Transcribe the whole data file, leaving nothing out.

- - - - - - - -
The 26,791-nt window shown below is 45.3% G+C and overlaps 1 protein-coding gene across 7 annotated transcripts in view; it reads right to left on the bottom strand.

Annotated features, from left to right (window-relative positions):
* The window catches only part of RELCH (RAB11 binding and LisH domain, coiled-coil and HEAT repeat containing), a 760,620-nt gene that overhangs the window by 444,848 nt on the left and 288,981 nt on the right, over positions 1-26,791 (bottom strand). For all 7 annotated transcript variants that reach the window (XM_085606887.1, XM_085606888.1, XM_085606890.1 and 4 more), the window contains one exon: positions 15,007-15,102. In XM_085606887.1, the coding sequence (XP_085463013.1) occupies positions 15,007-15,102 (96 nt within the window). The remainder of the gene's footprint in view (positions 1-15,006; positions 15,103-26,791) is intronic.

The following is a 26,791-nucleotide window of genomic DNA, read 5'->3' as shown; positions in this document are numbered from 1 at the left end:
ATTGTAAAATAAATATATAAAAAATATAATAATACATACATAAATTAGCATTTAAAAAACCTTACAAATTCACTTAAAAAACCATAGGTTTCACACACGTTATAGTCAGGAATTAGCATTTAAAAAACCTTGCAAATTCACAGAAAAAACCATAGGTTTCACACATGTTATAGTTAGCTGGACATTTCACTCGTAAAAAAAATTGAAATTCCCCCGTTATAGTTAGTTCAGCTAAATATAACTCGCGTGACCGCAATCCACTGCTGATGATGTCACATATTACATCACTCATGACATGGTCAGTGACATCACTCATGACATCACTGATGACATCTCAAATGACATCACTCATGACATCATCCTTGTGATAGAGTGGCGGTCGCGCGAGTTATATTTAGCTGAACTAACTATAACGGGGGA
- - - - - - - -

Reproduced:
The 26,791-nt window shown below is 45.3% G+C and overlaps 1 protein-coding gene across 7 annotated transcripts in view; it reads right to left on the bottom strand.

Annotated features, from left to right (window-relative positions):
* The window catches only part of RELCH (RAB11 binding and LisH domain, coiled-coil and HEAT repeat containing), a 760,620-nt gene that overhangs the window by 444,848 nt on the left and 288,981 nt on the right, over positions 1-26,791 (bottom strand). For all 7 annotated transcript variants that reach the window (XM_085606887.1, XM_085606888.1, XM_085606890.1 and 4 more), the window contains one exon: positions 15,007-15,102. In XM_085606887.1, the coding sequence (XP_085463013.1) occupies positions 15,007-15,102 (96 nt within the window). The remainder of the gene's footprint in view (positions 1-15,006; positions 15,103-26,791) is intronic.

The following is a 26,791-nucleotide window of genomic DNA, read 5'->3' as shown; positions in this document are numbered from 1 at the left end:
ATTGTAAAATAAATATATAAAAAATATAATAATACATACATAAATTAGCATTTAAAAAACCTTACAAATTCACTTAAAAAACCATAGGTTTCACACACGTTATAGTCAGGAATTAGCATTTAAAAAACCTTGCAAATTCACAGAAAAAACCATAGGTTTCACACATGTTATAGTTAGCTGGACATTTCACTCGTAAAAAAAATTGAAATTCCCCCGTTATAGTTAGTTCAGCTAAATATAACTCGCGTGACCGCAATCCACTGCTGATGATGTCACATATTACATCACTCATGACATGGTCAGTGACATCACTCATGACATCACTGATGACATCTCAAATGACATCACTCATGACATCATCCTTGTGATAGAGTGGCGGTCGCGCGAGTTATATTTAGCTGAACTAACTATAACGGGGGA